Yellowman and Fathead are the (probably unintentional) kings of funny and cartoonish album covers. “Live at Aces” came out in 1982 on Music Works record label and it’s a collection of tracks from Yellowman and Fathead (and others) live on stage.
I have no idea what “Feeding in the Dancehall” refers to. Seriously.
In 1982 Yellowman was fast becoming one of the biggest reggae DJs on the planet. The ‘Bad Boy Skanking’ album saw him paired up with fellow DJ and long time friend ‘Fathead’ to produce a classic early 80’s dancehall album with the super producer of the time, Henry Junjo Laws.
The cover is brilliant, totally endearing, and free from the swagger and crassness that would come to dominate dancehall a few years later – plus Fathead has obviously deemed the occasion important enough to bust out his bus conductors hat to go with his tracksuit. Yellowman is also sporting some killer headwear.
Yellowman would go on to become the bigger star out of the two DJs, but this album captures the easy-going relationship between Yellowman and Fathead perfectly.
Bottom line – good album, great rhythms from Henry Junjo Lawes, one for the collection.
1. Bad Boy Skanking
3. King Inna The Jungle
4. I Can’t Stand It
5. Give Jah Thanks
6. Bam Bam
7. Love Fat Thing
8. Come When I Call You
9. Natty Dread Something
10. Crying For Love
Listen to ‘Bad Boy Skanking’ by Yellowman & Fathead:
Listen to ‘Give Jah Thanks’ by Yellowman & Fathead:
Get Bad Boy Skanking by Yellowman & Fathead from Amazon.com
Get Bad Boy Skanking by Yellowman & Fathead from Amazon.co.uk
Get Bad Boy Skanking by Yellowman & Fathead from iTunes [UK]
Get Bad Boy Skanking by Yellowman & Fathead from iTunes [US]
This is another pure classic reggae album cover. Released in 1984, Yellowman and Josey Wales had a side each of this album to showcase their talents, and at the time they were two of the biggest DJs in Jamaica and abroad.
I love the cartoon image of them clashing in the middle of the city and destroying it, in the tradition of those old Monster movies and B-Movies. The longer you look at the album cover your eye pulls more detail out (such as the bus going off the bridge at the bottom). Even the cracked and shaking font used for the title adds to the energy of this album cover. If this could be enlarged into a poster then my life would probably be a little bit more complete.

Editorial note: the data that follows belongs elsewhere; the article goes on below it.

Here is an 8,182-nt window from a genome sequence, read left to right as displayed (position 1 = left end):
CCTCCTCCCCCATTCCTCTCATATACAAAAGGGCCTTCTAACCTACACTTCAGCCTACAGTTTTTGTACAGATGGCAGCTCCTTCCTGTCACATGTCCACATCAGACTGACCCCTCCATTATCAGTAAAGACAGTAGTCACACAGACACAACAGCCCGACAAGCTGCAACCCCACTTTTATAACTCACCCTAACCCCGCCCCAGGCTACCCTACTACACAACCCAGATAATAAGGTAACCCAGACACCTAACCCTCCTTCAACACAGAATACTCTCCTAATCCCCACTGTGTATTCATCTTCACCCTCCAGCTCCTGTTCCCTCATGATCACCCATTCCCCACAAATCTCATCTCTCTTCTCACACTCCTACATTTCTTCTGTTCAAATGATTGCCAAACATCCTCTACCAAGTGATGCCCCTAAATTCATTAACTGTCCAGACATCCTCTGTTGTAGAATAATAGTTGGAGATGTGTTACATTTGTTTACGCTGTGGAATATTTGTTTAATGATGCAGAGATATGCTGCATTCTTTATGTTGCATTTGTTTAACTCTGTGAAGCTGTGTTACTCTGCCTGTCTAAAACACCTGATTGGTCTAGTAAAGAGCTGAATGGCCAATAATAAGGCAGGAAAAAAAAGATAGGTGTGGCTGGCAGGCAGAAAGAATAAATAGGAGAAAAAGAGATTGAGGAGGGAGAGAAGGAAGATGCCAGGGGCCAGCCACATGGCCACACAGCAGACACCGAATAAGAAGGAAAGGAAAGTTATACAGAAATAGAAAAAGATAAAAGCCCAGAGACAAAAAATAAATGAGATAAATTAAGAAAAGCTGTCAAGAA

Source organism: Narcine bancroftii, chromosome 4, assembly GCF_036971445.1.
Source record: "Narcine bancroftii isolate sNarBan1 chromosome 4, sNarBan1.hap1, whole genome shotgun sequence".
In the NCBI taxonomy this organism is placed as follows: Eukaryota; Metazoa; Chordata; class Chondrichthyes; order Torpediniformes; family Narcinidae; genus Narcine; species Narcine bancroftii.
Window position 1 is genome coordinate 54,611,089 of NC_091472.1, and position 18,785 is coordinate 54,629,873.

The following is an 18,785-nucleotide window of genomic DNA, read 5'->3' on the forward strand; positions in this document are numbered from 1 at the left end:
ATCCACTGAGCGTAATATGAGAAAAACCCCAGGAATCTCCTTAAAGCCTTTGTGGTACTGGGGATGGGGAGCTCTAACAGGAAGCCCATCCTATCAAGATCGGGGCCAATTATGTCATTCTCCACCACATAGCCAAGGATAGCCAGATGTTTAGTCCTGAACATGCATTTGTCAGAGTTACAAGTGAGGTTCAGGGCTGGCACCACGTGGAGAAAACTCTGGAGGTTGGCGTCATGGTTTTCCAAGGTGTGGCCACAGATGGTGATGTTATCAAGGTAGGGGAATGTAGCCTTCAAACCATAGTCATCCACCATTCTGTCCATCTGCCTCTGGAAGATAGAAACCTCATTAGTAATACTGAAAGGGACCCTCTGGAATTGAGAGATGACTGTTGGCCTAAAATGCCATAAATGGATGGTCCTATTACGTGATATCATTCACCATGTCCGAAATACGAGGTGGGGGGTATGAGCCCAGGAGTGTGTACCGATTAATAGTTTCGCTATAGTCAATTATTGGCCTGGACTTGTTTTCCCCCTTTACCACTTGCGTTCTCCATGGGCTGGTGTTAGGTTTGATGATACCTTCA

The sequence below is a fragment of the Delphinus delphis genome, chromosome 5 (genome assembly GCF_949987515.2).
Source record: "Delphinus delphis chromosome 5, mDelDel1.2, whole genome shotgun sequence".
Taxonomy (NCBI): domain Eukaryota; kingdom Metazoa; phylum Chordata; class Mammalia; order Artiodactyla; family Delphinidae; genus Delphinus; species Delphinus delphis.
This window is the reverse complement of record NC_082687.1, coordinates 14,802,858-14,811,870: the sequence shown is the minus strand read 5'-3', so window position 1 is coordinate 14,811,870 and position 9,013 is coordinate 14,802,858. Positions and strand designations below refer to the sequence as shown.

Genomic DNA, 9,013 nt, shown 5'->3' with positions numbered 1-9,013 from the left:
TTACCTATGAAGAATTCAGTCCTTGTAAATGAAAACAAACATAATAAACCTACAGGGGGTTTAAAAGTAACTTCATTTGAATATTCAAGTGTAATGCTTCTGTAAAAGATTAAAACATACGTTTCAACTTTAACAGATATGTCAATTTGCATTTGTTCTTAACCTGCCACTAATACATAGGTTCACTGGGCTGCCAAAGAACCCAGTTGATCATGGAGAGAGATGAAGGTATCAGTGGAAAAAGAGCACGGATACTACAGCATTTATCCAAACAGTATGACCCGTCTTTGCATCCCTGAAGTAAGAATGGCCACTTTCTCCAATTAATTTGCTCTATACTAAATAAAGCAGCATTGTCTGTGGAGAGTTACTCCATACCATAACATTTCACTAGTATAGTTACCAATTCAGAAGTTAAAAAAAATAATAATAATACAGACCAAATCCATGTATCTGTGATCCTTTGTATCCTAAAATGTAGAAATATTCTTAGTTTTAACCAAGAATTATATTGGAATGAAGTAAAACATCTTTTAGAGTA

The album artwork is by Tony McDermott, who was the resident artist at Greensleeves records, and he was responsible for hundreds of reggae album covers (not just on Greensleeves Records either) that all bear the hallmark of his distinctive style. This is one of my favorite Tony McDermott sleeves – probably the best compliment I can pay him is that he is probably the UK equivalent of Wilfred Limonious with regard to the impact he left on Reggae album art.
Oh yeah, the music is great too – so get it.
1: Yellowman – Society Party
2: Yellowman – Strictly Bubbling
3: Yellowman – Mr Big Shot
4: Yellowman – King Of The Crop
5: Yellowman – Wrong Girl To Play With
6: Josey Wales – Bobo Dread
7: Josey Wales – Mi Have Fi Get You
8: Josey Wales – Cure For The Fever
9: Josey Wales – Jah A Mi Guiding Star
10: Josey Wales – Sorry To Say
The actual album has now been deleted but you can still find it on CD from time to time (I’ve seen it go for more than £30!) or available for download (it’s a must have on any reggae fan’s ipod). See below.
Listen to ‘Jah A Mi Guiding Star’ by Joesy Wales:
Listen to ‘Strictly Bubbling’ by Yellowman:
Download ‘Two Giants Clash’ by Yellowman and Josey Wales from Amazon.com
Download ‘Two Giants Clash’ by Yellowman and Josey Wales from Amazon.co.uk
Download ‘Two Giants Clash’ by Yellowman and Josey Wales from iTunes [UK]
Download ‘Two Giants Clash’ by Yellowman and Josey Wales from iTunes [US]
In the early 1980s, Yellowman pretty much ruled the dancehall and the ‘Mister Yellowman’ album by Yellowman is one of my favourite covers ever – there is something simple and unpretentious about this album cover, and it looked great on a full size album sleeve. Dancehall would go on to have more crass and image conscious album covers as guns, girls and personal wealth would become dominant themes in the late 80’s and early 90’s (Yellowman himself was equally to blame in later years), so there is a nice simplicity and sense of reality about this Yellowman album cover – it’s like finding somone’s personal photo.
The sense that this album cover was not planned and staged also comes through by the fact that Yellowman doesn’t look like he’s enjoying being in the sun (as it probably evident, Yellowman was born with albinism), you can see him squinting behind the cover of his glasses and hat…….and what a hat! I’ve never seen anyone else pull off wearing a two piece matching tracksuit and what looks like a wool trilby….incredible.
The album itself is a classic – Mister Yellowman was Yellow’s first album with producer Junjo Lawes, and remains one of his best. Some of the dancehall albums of the early 1980’s still sound fresh today and ‘Mister Yelowman’ is one album that I can return to and still get huge amounts of enjoyment from. Natty Sat Up On A Rock is an all-time classic track.